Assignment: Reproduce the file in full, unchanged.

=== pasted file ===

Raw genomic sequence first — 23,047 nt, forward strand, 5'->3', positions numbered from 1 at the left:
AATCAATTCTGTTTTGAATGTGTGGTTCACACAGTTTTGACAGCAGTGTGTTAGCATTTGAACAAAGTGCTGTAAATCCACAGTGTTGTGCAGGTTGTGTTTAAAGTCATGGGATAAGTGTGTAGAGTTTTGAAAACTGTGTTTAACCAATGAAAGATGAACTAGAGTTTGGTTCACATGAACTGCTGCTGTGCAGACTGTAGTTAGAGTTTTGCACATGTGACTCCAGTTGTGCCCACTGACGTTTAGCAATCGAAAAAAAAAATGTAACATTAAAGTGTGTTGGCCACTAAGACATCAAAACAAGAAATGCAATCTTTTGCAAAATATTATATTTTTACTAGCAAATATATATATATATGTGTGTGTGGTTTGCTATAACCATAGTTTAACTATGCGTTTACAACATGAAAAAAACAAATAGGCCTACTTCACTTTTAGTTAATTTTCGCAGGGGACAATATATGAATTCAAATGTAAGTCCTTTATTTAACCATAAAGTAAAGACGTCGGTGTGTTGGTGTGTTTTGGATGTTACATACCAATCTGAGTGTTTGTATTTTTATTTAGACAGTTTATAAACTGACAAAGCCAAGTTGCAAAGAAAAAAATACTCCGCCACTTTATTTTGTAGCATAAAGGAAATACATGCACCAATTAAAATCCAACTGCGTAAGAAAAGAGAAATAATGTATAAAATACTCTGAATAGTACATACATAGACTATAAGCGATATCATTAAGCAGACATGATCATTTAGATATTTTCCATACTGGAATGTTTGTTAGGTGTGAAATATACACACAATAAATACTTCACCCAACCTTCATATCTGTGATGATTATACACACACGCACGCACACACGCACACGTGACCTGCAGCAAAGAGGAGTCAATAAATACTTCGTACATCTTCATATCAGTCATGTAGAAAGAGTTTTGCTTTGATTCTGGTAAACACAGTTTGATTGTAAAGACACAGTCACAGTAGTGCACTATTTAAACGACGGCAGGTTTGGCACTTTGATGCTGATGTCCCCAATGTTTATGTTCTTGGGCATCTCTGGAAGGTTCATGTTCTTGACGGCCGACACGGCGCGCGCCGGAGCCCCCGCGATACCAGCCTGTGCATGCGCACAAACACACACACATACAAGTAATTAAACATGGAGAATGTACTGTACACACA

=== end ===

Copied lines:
Raw genomic sequence first — 23,047 nt, forward strand, 5'->3', positions numbered from 1 at the left:
AATCAATTCTGTTTTGAATGTGTGGTTCACACAGTTTTGACAGCAGTGTGTTAGCATTTGAACAAAGTGCTGTAAATCCACAGTGTTGTGCAGGTTGTGTTTAAAGTCATGGGATAAGTGTGTAGAGTTTTGAAAACTGTGTTTAACCAATGAAAGATGAACTAGAGTTTGGTTCACATGAACTGCTGCTGTGCAGACTGTAGTTAGAGTTTTGCACATGTGACTCCAGTTGTGCCCACTGACGTTTAGCAATCGAAAAAAAAAATGTAACATTAAAGTGTGTTGGCCACTAAGACATCAAAACAAGAAATGCAATCTTTTGCAAAATATTATATTTTTACTAGCAAATATATATATATATGTGTGTGTGGTTTGCTATAACCATAGTTTAACTATGCGTTTACAACATGAAAAAAACAAATAGGCCTACTTCACTTTTAGTTAATTTTCGCAGGGGACAATATATGAATTCAAATGTAAGTCCTTTATTTAACCATAAAGTAAAGACGTCGGTGTGTTGGTGTGTTTTGGATGTTACATACCAATCTGAGTGTTTGTATTTTTATTTAGACAGTTTATAAACTGACAAAGCCAAGTTGCAAAGAAAAAAATACTCCGCCACTTTATTTTGTAGCATAAAGGAAATACATGCACCAATTAAAATCCAACTGCGTAAGAAAAGAGAAATAATGTATAAAATACTCTGAATAGTACATACATAGACTATAAGCGATATCATTAAGCAGACATGATCATTTAGATATTTTCCATACTGGAATGTTTGTTAGGTGTGAAATATACACACAATAAATACTTCACCCAACCTTCATATCTGTGATGATTATACACACACGCACGCACACACGCACACGTGACCTGCAGCAAAGAGGAGTCAATAAATACTTCGTACATCTTCATATCAGTCATGTAGAAAGAGTTTTGCTTTGATTCTGGTAAACACAGTTTGATTGTAAAGACACAGTCACAGTAGTGCACTATTTAAACGACGGCAGGTTTGGCACTTTGATGCTGATGTCCCCAATGTTTATGTTCTTGGGCATCTCTGGAAGGTTCATGTTCTTGACGGCCGACACGGCGCGCGCCGGAGCCCCCGCGATACCAGCCTGTGCATGCGCACAAACACACACACATACAAGTAATTAAACATGGAGAATGTACTGTACACACA